Lindsey Graham Ready to Move on From Trump's Election Fraud Claims: 'I Accept the Results'

Republican South Carolina Senator Lindsey Graham has said that he accepts the results of the 2020 election and is ready to move on. Graham's statement came as Republican former President Donald Trump continues to baselessly claim that the election was "stolen" by widespread voter fraud.

"I accept the results of the election," Graham said after touring the Mauldin Paving Products company in Taylors, South Carolina on Monday afternoon.

"I am ready to move on," Graham said. "2020 is over for me. I'm ready to march on and hopefully take back the house in the Senate in 2022."

Graham said that he didn't know many details of the election vote audit taking place in Arizona. He specifically pledged support for reforming "election systems" with voter ID laws and other verification systems.

"A lot of people voted by mail and numbers never known before. Georgia had a dramatic increase of mail-in voting. So I think it's smart to reform our laws to make sure that you are who you say you are," Graham said.

Lindsey Graham 2020 election voting fraud Trump
Republican South Carolina Senator Lindsey Graham has said that he accepts the results of the 2020 election and is ready to move on, despite Republican former President Donald Trump's repeated baseless claims that the election was rigged by an unprecedented nationwide conspiracy of voter fraud. In this photo, Graham makes a statement after voting in the Judiciary Committee to move the nomination of Judge Amy Coney Barrett to the Supreme Court out of committee and on to the Senate for a full vote on October 22, 2020 in Washington, DC. Samuel Corum/Getty

Graham didn't initially believe that Trump had legitimately lost the 2020 election. Immediately after national ballot reporting confirmed Democratic President Joe Biden's win, Graham told Trump not to concede.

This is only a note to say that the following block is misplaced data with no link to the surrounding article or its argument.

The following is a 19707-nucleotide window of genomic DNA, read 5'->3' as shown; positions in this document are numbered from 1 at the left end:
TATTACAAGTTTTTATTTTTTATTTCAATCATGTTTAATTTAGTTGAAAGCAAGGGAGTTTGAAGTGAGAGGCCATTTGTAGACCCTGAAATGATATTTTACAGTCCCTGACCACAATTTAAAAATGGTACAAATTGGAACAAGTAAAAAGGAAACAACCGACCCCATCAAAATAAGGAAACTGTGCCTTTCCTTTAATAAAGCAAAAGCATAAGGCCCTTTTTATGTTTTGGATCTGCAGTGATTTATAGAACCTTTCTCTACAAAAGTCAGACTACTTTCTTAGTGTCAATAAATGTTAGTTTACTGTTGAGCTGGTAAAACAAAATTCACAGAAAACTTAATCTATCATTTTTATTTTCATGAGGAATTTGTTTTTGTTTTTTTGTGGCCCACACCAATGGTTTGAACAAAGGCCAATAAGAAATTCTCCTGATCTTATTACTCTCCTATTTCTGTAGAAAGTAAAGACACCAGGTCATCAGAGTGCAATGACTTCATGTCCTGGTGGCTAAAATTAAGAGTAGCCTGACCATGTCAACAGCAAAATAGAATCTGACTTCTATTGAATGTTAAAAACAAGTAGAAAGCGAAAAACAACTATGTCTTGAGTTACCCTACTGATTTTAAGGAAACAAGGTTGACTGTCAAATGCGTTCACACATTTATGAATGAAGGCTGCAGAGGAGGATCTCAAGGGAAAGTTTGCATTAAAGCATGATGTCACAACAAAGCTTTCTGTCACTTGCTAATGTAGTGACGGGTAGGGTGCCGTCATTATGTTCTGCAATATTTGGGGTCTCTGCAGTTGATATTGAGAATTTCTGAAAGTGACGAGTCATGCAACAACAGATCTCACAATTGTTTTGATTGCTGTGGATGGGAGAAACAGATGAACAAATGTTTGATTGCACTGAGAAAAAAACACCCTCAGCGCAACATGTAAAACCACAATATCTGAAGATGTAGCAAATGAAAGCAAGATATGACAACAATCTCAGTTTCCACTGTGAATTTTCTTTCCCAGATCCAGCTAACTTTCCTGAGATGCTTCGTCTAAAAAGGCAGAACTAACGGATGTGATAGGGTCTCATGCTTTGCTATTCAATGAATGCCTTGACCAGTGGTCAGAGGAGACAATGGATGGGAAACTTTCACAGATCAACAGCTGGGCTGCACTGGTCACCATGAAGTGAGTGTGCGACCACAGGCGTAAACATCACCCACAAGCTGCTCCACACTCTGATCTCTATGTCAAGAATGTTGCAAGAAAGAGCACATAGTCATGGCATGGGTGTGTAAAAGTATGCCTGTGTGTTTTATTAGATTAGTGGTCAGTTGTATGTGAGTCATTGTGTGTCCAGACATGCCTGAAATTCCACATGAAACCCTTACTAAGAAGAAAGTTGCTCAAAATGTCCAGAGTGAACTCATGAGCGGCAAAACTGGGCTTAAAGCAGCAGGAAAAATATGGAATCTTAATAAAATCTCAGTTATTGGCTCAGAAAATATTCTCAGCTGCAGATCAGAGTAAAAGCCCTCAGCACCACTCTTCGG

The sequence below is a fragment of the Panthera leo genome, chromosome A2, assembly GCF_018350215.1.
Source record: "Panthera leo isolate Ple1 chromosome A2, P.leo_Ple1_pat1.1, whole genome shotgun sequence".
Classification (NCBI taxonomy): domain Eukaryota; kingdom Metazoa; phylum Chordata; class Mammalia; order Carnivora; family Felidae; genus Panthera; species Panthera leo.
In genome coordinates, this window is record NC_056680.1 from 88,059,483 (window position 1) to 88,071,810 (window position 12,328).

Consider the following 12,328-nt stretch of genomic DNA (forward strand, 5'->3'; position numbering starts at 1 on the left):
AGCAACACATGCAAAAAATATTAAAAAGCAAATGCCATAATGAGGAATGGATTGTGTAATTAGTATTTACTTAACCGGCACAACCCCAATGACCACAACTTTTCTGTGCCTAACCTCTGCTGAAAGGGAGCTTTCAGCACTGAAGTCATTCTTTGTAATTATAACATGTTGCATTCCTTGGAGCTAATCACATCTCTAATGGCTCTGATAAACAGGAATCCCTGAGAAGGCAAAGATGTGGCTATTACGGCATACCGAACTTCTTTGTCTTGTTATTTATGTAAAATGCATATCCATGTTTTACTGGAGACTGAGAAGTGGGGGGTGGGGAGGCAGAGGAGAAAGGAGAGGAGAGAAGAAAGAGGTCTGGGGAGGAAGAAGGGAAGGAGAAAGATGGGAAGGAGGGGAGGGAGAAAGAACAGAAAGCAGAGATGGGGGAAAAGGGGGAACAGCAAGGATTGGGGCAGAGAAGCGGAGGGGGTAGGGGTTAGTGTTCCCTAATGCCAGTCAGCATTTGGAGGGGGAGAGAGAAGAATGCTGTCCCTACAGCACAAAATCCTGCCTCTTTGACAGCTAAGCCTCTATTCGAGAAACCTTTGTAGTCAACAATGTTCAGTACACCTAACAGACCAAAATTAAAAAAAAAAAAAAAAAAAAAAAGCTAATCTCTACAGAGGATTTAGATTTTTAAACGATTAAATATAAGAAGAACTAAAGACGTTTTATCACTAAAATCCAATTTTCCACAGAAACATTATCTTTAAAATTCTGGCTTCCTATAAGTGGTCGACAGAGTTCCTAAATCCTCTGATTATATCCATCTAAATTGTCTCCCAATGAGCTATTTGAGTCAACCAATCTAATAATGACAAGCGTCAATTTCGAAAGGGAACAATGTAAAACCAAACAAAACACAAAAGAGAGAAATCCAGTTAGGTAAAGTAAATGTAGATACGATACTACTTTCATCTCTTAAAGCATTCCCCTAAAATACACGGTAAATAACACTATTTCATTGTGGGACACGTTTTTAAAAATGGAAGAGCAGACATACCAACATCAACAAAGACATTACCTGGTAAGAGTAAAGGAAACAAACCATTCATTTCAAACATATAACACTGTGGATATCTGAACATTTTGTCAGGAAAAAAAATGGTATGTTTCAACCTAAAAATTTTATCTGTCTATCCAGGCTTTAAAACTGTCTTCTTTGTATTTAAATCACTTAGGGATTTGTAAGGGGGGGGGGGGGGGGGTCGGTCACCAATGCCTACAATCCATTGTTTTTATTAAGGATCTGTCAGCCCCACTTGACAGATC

In November 2020, Graham was accused of allegedly calling Georgia's Republican Secretary of State Brad Raffensperger to ask whether Raffensperger could invalidate all the mail-in ballots from counties with high rates of signature mismatches. Graham said that he was merely asking a question rather than trying to get ballots thrown out to help Trump.

However, by the night of the January 6 insurrection at the Capitol riots, Graham said that Biden had been lawfully elected. In Graham's speech that night, he also opposed Republican efforts to establish a commission to investigate fraud in the 2020 presidential elections.

Graham's comments on Monday came just days after Trump blamed "suppression polling" for reducing voter turnout during the 2020 election. Months before the 2020 election, Trump repeatedly said that he could only lose if it were rigged against him.

Trump, his campaign attorneys and various Republican party officials have repeatedly claimed that the election was stolen in numerous ways. They have accused voting machines of switching people's votes, state and local election boards of "unconstitutionally" changing voting protocol without legislative approval, vote counters of accepting ballots from dead people and other unsubstantiated claims.

Over 60 election fraud court cases have been dismissed or withdrawn due to lack of evidence. Red and blue states, including those overseen by pro-Trump Republican officials, have conducted numerous audits and recounts reaffirming Trump's loss.

Two former Trump Administration heads—former Attorney General William Barr and Chris Krebs, who led the Cybersecurity and Infrastructure Security Agency (CISA)—have also said that there's no evidence that the election was stolen.

Trump has since said that the election was "properly run" in the red states that he won in 2020 and that voter fraud only occurred in the states that he lost.

Trump lost the 2020 election by over 7 million popular votes and 74 electoral votes.

Newsweek contacted Graham's office for comment.